- Designated Port Areas - In 2010, CZM's Designated Port Area technical advisory committee, formed in 2009, completed review of the Commonwealth's Designated Port Area policies and tools and finalized recommended policy and regulatory changes designed to ensure that the state's DPA policy reflects a prudent balance between preserving critical marine industrial assets while affording municipalities flexibility in commerce and economic development that is harmonious with the principles of the working waterfront. The recommended DPA policy and regulatory changes should be finalized in 2011.
Coastal and Estuarine Land Conservation Program
- NEW: 2012 Nominations - CZM anticipates the release of an RFR in early February 2011 seeking applications for funding under the Coastal and Estuarine Land Conservation Program (CELCP). CELCP provides state and local governments with matching funds to purchase significant coastal and estuarine lands (or conservation easements on such lands) that are considered important for their ecological, conservation, recreational, historical, or aesthetic values. Applications will be reviewed and ranked for possible nomination to NOAA for evaluation and potential Federal Fiscal Year 2012 CELCP funding. CZM anticipates that responses will be due in late March and nomination packages due to NOAA early in April. CZM encourages municipalities and other prospective applicants to begin planning and developing potential land conservation projects. CZM staff is available to provide guidance prior to the RFR release. To discuss potential project ideas with CZM, contact David Janik at email@example.com.
Aquatic Invasive Species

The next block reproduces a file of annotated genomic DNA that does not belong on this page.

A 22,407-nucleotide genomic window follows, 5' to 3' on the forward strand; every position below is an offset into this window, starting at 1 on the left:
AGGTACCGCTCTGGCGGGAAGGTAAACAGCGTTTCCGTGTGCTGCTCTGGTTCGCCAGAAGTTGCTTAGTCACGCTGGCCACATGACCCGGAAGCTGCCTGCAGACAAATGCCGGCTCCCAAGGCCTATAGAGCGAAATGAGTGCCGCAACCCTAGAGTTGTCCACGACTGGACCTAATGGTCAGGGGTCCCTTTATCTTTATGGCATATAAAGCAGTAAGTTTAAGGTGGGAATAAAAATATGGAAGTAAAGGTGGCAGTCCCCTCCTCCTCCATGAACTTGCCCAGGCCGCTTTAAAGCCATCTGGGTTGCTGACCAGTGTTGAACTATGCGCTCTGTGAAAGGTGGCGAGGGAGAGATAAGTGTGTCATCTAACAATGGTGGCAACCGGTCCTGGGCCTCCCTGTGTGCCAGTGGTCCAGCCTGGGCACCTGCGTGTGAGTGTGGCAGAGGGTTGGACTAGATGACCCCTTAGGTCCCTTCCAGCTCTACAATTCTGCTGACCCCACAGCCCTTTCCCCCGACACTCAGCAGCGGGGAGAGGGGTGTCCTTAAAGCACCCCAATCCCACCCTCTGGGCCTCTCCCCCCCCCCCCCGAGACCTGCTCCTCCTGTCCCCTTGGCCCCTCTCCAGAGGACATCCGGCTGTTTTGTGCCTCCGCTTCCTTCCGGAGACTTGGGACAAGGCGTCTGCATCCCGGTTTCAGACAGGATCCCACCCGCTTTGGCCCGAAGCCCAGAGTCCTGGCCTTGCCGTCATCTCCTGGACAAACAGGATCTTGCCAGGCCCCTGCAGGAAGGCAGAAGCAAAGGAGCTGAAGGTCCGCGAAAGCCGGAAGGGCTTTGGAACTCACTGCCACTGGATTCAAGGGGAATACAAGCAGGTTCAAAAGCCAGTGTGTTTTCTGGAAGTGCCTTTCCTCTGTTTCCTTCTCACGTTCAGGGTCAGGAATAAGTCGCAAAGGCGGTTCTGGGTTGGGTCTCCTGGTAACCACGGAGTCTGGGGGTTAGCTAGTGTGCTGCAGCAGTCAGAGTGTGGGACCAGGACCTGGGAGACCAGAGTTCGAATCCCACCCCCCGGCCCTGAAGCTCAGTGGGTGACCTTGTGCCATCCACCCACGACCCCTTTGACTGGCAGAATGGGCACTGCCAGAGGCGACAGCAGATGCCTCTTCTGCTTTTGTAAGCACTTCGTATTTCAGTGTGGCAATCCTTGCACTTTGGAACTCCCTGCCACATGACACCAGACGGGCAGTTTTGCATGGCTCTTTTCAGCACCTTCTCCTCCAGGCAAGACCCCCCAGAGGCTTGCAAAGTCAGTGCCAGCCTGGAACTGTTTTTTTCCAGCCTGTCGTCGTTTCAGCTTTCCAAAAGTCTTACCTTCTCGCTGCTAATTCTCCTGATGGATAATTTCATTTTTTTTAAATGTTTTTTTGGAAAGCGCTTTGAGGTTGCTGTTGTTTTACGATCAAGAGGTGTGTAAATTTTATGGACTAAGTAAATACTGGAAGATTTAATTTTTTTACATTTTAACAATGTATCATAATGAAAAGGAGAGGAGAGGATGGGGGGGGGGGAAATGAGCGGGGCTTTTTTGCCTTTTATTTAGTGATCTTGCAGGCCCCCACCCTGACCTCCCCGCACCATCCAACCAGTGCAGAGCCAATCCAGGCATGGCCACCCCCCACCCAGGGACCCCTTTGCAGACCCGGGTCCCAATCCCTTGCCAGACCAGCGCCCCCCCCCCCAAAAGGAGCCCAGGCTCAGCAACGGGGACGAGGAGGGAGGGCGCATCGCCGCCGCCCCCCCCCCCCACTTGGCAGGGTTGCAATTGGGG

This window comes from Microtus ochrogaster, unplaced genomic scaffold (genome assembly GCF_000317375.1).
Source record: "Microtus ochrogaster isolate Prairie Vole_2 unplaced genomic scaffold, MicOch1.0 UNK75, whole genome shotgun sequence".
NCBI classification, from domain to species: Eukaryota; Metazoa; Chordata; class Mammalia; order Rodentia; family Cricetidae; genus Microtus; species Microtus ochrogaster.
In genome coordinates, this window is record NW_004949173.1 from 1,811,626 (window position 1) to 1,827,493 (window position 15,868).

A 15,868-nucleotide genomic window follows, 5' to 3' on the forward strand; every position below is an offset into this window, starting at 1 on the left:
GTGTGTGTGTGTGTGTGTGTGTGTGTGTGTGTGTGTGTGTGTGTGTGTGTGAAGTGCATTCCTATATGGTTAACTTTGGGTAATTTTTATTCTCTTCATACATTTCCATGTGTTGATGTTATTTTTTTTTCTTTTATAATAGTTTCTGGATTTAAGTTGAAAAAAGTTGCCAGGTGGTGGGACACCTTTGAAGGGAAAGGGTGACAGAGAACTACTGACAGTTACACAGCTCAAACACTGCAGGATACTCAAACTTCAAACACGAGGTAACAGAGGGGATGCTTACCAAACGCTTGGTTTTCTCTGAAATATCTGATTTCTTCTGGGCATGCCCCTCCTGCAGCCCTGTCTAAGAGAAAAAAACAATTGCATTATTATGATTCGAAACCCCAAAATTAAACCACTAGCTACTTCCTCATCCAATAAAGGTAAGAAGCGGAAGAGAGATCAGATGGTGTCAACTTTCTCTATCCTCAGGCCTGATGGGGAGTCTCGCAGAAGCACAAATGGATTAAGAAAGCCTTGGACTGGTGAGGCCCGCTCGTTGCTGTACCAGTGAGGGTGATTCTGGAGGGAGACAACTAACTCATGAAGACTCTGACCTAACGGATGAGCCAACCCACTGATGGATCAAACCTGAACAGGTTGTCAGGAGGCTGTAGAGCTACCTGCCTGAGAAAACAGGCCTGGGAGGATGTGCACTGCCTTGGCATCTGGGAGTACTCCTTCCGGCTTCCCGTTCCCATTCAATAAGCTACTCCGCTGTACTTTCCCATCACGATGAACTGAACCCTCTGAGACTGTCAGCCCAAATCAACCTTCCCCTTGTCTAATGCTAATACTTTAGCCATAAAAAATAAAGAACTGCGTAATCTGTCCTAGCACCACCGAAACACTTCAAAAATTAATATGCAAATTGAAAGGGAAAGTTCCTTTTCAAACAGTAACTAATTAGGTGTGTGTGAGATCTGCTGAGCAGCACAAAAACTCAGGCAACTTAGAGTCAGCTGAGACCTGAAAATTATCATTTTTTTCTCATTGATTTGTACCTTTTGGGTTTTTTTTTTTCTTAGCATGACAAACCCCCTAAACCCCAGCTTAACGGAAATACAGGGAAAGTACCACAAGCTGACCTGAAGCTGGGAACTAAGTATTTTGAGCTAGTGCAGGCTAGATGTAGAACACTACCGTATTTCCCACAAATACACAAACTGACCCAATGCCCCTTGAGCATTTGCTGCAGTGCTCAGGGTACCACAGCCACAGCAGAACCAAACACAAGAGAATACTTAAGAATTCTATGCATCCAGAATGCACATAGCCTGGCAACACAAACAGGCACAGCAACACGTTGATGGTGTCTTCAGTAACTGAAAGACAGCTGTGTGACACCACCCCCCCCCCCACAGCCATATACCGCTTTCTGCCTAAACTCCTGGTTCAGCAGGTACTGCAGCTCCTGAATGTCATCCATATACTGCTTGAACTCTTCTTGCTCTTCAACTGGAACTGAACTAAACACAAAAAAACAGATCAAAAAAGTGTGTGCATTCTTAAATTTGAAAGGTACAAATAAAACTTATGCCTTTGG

- Marine Invader Monitoring and Information Collaborative - During the summer of 2010, volunteers from CZM's Marine Invader Monitoring and Information Collaborative (MIMIC) continued to collect important data about the distribution of marine invasive species in New England waters. Established in 2006, MIMIC seeks to understand distributional patterns of marine invasive species, enable timely data collection to inform managers and rapid response efforts, and provide education on marine invasive species and how to control their spread. In 2010, nearly 100 volunteers from 12 partner groups were trained to monitor for priority marine invasive species at 65 sites in Maine, Massachusetts, and Rhode Island. Highlights included the first sighting of the invasive tunicate, Didemnum vexillum, at floating docks in Mount Hope Bay. This species is highly aggressive and has been expanding its range since first discovered in Maine in the 1980s. Data layers representing the distribution of this species and 12 other priority marine invaders are now available to view through MORIS. To view the marine invasive species data layers, see the MORIS website. Once you launch MORIS, the data layers can be found in the "2008 Monitoring" and "2009 Monitoring" folders, under the "Marine Invasive Species" folder, in the "Biological Data" folder. Data from the 2010 monitoring season will be available in the first half of 2011.